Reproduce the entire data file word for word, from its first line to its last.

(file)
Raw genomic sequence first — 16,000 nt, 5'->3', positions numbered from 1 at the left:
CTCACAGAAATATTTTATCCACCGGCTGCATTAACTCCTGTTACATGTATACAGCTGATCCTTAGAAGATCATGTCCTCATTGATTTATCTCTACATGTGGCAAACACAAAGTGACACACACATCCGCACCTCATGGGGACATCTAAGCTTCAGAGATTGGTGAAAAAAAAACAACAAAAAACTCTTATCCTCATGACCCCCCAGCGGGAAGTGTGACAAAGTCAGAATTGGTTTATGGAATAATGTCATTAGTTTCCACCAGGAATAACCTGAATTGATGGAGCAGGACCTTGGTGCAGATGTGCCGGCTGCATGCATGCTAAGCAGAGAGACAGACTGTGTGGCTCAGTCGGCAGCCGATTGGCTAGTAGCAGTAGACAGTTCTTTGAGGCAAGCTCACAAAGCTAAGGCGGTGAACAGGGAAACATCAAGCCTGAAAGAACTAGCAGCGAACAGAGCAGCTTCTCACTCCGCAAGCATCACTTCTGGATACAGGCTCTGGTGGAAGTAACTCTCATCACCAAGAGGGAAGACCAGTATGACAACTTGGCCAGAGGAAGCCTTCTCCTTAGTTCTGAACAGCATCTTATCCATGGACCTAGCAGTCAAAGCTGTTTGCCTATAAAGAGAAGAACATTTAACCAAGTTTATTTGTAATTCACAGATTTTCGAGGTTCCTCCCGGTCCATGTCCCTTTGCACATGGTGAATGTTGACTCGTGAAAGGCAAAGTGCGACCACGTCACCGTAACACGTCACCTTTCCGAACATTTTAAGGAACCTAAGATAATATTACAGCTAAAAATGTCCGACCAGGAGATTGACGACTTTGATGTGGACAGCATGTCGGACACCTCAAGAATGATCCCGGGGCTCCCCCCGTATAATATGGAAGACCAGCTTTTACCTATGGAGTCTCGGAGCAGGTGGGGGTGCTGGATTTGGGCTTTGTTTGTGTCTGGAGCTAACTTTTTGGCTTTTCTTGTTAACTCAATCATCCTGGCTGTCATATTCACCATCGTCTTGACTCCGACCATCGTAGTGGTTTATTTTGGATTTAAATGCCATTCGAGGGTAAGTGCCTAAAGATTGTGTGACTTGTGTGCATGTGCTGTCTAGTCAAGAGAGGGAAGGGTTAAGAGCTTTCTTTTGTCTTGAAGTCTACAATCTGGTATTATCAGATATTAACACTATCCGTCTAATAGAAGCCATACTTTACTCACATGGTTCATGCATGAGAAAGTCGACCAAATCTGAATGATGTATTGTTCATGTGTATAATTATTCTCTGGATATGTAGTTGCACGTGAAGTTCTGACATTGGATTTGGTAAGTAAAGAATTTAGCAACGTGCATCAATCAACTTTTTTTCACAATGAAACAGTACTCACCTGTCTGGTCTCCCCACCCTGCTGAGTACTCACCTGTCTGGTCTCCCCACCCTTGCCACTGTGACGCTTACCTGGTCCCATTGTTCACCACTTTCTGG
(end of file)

Raw genomic sequence first — 16,000 nt, 5'->3', positions numbered from 1 at the left:
CTCACAGAAATATTTTATCCACCGGCTGCATTAACTCCTGTTACATGTATACAGCTGATCCTTAGAAGATCATGTCCTCATTGATTTATCTCTACATGTGGCAAACACAAAGTGACACACACATCCGCACCTCATGGGGACATCTAAGCTTCAGAGATTGGTGAAAAAAAAACAACAAAAAACTCTTATCCTCATGACCCCCCAGCGGGAAGTGTGACAAAGTCAGAATTGGTTTATGGAATAATGTCATTAGTTTCCACCAGGAATAACCTGAATTGATGGAGCAGGACCTTGGTGCAGATGTGCCGGCTGCATGCATGCTAAGCAGAGAGACAGACTGTGTGGCTCAGTCGGCAGCCGATTGGCTAGTAGCAGTAGACAGTTCTTTGAGGCAAGCTCACAAAGCTAAGGCGGTGAACAGGGAAACATCAAGCCTGAAAGAACTAGCAGCGAACAGAGCAGCTTCTCACTCCGCAAGCATCACTTCTGGATACAGGCTCTGGTGGAAGTAACTCTCATCACCAAGAGGGAAGACCAGTATGACAACTTGGCCAGAGGAAGCCTTCTCCTTAGTTCTGAACAGCATCTTATCCATGGACCTAGCAGTCAAAGCTGTTTGCCTATAAAGAGAAGAACATTTAACCAAGTTTATTTGTAATTCACAGATTTTCGAGGTTCCTCCCGGTCCATGTCCCTTTGCACATGGTGAATGTTGACTCGTGAAAGGCAAAGTGCGACCACGTCACCGTAACACGTCACCTTTCCGAACATTTTAAGGAACCTAAGATAATATTACAGCTAAAAATGTCCGACCAGGAGATTGACGACTTTGATGTGGACAGCATGTCGGACACCTCAAGAATGATCCCGGGGCTCCCCCCGTATAATATGGAAGACCAGCTTTTACCTATGGAGTCTCGGAGCAGGTGGGGGTGCTGGATTTGGGCTTTGTTTGTGTCTGGAGCTAACTTTTTGGCTTTTCTTGTTAACTCAATCATCCTGGCTGTCATATTCACCATCGTCTTGACTCCGACCATCGTAGTGGTTTATTTTGGATTTAAATGCCATTCGAGGGTAAGTGCCTAAAGATTGTGTGACTTGTGTGCATGTGCTGTCTAGTCAAGAGAGGGAAGGGTTAAGAGCTTTCTTTTGTCTTGAAGTCTACAATCTGGTATTATCAGATATTAACACTATCCGTCTAATAGAAGCCATACTTTACTCACATGGTTCATGCATGAGAAAGTCGACCAAATCTGAATGATGTATTGTTCATGTGTATAATTATTCTCTGGATATGTAGTTGCACGTGAAGTTCTGACATTGGATTTGGTAAGTAAAGAATTTAGCAACGTGCATCAATCAACTTTTTTTCACAATGAAACAGTACTCACCTGTCTGGTCTCCCCACCCTGCTGAGTACTCACCTGTCTGGTCTCCCCACCCTTGCCACTGTGACGCTTACCTGGTCCCATTGTTCACCACTTTCTGG